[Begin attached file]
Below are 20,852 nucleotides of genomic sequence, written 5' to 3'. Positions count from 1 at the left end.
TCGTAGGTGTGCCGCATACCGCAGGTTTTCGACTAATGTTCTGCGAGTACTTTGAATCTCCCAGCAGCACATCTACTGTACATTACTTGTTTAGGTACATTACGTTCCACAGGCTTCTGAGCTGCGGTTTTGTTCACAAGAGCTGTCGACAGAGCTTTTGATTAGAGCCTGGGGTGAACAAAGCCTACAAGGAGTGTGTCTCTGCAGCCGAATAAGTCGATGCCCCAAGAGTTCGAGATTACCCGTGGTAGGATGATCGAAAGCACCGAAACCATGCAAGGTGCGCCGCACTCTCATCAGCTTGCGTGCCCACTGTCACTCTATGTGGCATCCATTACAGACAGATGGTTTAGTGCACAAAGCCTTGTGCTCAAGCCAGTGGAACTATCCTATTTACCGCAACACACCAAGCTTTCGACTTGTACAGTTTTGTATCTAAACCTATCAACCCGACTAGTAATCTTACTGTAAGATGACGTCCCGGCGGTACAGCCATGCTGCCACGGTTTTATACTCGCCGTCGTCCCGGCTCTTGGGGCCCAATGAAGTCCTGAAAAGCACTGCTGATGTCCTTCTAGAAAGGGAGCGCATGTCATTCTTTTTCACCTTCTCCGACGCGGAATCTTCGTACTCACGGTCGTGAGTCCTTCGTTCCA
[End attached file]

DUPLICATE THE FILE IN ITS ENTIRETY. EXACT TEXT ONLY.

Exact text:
Below are 20,852 nucleotides of genomic sequence, written 5' to 3'. Positions count from 1 at the left end.
TCGTAGGTGTGCCGCATACCGCAGGTTTTCGACTAATGTTCTGCGAGTACTTTGAATCTCCCAGCAGCACATCTACTGTACATTACTTGTTTAGGTACATTACGTTCCACAGGCTTCTGAGCTGCGGTTTTGTTCACAAGAGCTGTCGACAGAGCTTTTGATTAGAGCCTGGGGTGAACAAAGCCTACAAGGAGTGTGTCTCTGCAGCCGAATAAGTCGATGCCCCAAGAGTTCGAGATTACCCGTGGTAGGATGATCGAAAGCACCGAAACCATGCAAGGTGCGCCGCACTCTCATCAGCTTGCGTGCCCACTGTCACTCTATGTGGCATCCATTACAGACAGATGGTTTAGTGCACAAAGCCTTGTGCTCAAGCCAGTGGAACTATCCTATTTACCGCAACACACCAAGCTTTCGACTTGTACAGTTTTGTATCTAAACCTATCAACCCGACTAGTAATCTTACTGTAAGATGACGTCCCGGCGGTACAGCCATGCTGCCACGGTTTTATACTCGCCGTCGTCCCGGCTCTTGGGGCCCAATGAAGTCCTGAAAAGCACTGCTGATGTCCTTCTAGAAAGGGAGCGCATGTCATTCTTTTTCACCTTCTCCGACGCGGAATCTTCGTACTCACGGTCGTGAGTCCTTCGTTCCA